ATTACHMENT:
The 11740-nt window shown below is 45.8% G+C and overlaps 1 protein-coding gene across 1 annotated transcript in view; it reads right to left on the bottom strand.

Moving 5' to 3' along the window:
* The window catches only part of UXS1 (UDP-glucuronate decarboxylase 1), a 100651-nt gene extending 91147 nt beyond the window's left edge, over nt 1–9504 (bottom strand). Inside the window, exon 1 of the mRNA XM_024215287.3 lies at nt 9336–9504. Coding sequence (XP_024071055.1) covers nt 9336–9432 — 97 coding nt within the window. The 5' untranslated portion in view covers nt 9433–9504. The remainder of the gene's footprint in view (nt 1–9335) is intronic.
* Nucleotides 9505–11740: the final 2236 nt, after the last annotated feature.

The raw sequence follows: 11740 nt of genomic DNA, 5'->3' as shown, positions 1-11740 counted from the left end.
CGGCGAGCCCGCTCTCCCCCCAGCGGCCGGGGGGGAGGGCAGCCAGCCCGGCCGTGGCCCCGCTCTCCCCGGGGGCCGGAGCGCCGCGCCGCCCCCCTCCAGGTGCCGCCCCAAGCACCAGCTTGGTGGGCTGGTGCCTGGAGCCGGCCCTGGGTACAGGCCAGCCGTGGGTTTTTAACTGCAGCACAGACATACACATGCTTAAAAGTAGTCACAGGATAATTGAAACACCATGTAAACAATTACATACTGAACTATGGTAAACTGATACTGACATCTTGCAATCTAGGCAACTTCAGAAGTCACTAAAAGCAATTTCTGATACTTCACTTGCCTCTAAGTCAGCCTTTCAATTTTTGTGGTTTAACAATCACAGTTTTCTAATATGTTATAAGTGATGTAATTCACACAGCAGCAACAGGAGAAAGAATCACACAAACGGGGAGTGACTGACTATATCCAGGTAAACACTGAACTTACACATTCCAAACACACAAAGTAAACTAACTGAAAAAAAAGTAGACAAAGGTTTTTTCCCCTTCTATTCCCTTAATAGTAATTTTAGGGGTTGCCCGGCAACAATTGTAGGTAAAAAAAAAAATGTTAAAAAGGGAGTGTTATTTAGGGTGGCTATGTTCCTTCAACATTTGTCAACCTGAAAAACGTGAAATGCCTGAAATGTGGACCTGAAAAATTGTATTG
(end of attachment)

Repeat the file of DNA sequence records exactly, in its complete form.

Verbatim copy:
The 11740-nt window shown below is 45.8% G+C and overlaps 1 protein-coding gene across 1 annotated transcript in view; it reads right to left on the bottom strand.

Moving 5' to 3' along the window:
* The window catches only part of UXS1 (UDP-glucuronate decarboxylase 1), a 100651-nt gene extending 91147 nt beyond the window's left edge, over nt 1–9504 (bottom strand). Inside the window, exon 1 of the mRNA XM_024215287.3 lies at nt 9336–9504. Coding sequence (XP_024071055.1) covers nt 9336–9432 — 97 coding nt within the window. The 5' untranslated portion in view covers nt 9433–9504. The remainder of the gene's footprint in view (nt 1–9335) is intronic.
* Nucleotides 9505–11740: the final 2236 nt, after the last annotated feature.

The raw sequence follows: 11740 nt of genomic DNA, 5'->3' as shown, positions 1-11740 counted from the left end.
CGGCGAGCCCGCTCTCCCCCCAGCGGCCGGGGGGGAGGGCAGCCAGCCCGGCCGTGGCCCCGCTCTCCCCGGGGGCCGGAGCGCCGCGCCGCCCCCCTCCAGGTGCCGCCCCAAGCACCAGCTTGGTGGGCTGGTGCCTGGAGCCGGCCCTGGGTACAGGCCAGCCGTGGGTTTTTAACTGCAGCACAGACATACACATGCTTAAAAGTAGTCACAGGATAATTGAAACACCATGTAAACAATTACATACTGAACTATGGTAAACTGATACTGACATCTTGCAATCTAGGCAACTTCAGAAGTCACTAAAAGCAATTTCTGATACTTCACTTGCCTCTAAGTCAGCCTTTCAATTTTTGTGGTTTAACAATCACAGTTTTCTAATATGTTATAAGTGATGTAATTCACACAGCAGCAACAGGAGAAAGAATCACACAAACGGGGAGTGACTGACTATATCCAGGTAAACACTGAACTTACACATTCCAAACACACAAAGTAAACTAACTGAAAAAAAAGTAGACAAAGGTTTTTTCCCCTTCTATTCCCTTAATAGTAATTTTAGGGGTTGCCCGGCAACAATTGTAGGTAAAAAAAAAAATGTTAAAAAGGGAGTGTTATTTAGGGTGGCTATGTTCCTTCAACATTTGTCAACCTGAAAAACGTGAAATGCCTGAAATGTGGACCTGAAAAATTGTATTG